We strive to change ourselves and start sensing a new life, a new dimension within our corrected desires. To reach this revelation, we need to correct our desires and obtain spiritual “sight.” After it occurs, his own experience allows him to sense a new reality rather than trust someone else’s words. While we are still alive, we have to elevate to a level of existence that is above death, called “the world to come.”

  

How to Have One Perfect Body

How to Have One Perfect Body

Humanity is one integrated body.

We all unite into one spiritual body. Such a spiritual body, where all parts are in harmony with each other is called Adam, the first man. If every person corrects his desires and is ready to unite with the same corrected desires of other people, seeking to unite like brothers into one body, one desire, then we all are connected. And then inside this connection we feel the first man, Adam HaRishon, the joint desire assembled from many private desires.

  

Beresheet (In the Beginning) Parsha – Weekly Torah Portion

Bereshit2

Genesis, 1:1 – 6:85 This Week’s Torah Portion | October 23 – October 29, 2016 – 21 Tishrei – 27 Tishrei, 5777

In A Nutshell

Beresheet (In the Beginning) is the first portion in the Torah (Pentateuch). It tells the story of the creation of the world in six days, and the rest on the seventh day. It talks about the creation of the man, his arrival at the Garden of Eden, and the creation of the woman. The portion also narrates the story of the sin of the tree of knowledge, Cain and Abel, the generations from Cain to Lamech, the ten generations from Adam to Noah, the corruption that engulfed their generations, and the renewed hope that emerged with the birth of Noah.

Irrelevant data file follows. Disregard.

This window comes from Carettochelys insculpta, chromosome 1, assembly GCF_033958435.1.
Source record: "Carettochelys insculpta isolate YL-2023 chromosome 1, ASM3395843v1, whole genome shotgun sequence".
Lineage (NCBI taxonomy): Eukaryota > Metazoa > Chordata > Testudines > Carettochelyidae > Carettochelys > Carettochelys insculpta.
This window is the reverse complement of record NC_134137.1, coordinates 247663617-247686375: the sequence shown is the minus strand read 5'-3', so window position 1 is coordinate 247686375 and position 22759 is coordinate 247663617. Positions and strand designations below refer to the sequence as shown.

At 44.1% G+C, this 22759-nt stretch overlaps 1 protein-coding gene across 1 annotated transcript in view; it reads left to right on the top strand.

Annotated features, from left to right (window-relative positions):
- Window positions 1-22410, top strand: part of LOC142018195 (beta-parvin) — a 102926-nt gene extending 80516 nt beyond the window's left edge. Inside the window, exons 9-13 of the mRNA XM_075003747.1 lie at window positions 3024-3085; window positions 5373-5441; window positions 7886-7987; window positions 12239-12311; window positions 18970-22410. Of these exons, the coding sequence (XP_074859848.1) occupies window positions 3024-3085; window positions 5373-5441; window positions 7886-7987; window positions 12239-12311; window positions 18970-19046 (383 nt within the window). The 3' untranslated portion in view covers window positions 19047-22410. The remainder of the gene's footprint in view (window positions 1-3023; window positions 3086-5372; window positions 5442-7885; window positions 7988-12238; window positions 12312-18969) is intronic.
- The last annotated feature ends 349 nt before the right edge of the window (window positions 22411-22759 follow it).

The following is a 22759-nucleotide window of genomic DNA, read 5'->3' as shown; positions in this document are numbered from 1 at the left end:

Commentary by Dr. Michael Laitman

Beresheet contains more stories than any other portion in the Torah. In many ways it is also the deepest of the portions, as it discusses the basis of our being—the creation of the soul.

The common soul was created out of the will to receive delight and pleasure, or simply, “the will to receive.” That will is the soul’s core, and it’s affected by six qualities: HesedGevuraTifferetNetzahHod, and Yesod. These qualities penetrated the substance—the will to receive—and designed it in synchrony with the upper force, the Creator. The reason why man is called Adam is that the word Adam comes from the word Adamah, from the verse, Adameh la Elyon (“I will be like the most high,” Isaiah, 14:14), since he is similar to the Creator, the sublime bestowal, sublime love, to that upper force that gave birth to it.

Adam is the structure of the soul that is equal in form to the Creator and is in Dvekut [adhesion] with Him in the Garden of Eden. A garden means “desire.” The garden is the part of the creature, Adam’s substance—the will to receive. Eden marks the degree of bestowal, degree of Bina. Adam, who is on the degree of Bina, is in the Garden of Eden.

This does not pertain to our world or to the universe we know, but rather to the common soul that the Creator created. From the very beginning, the common soul undergoes a special preparation, the sin, because at its inception it was adhered to the upper force, which means that it had no authority of its own, nothing to its name, or any sense of independent existence. In a sense it is like an embryo in its mother’s womb—on the one hand it exists, on the other hand it is part of its mother, and each of its actions is ruled by its superior.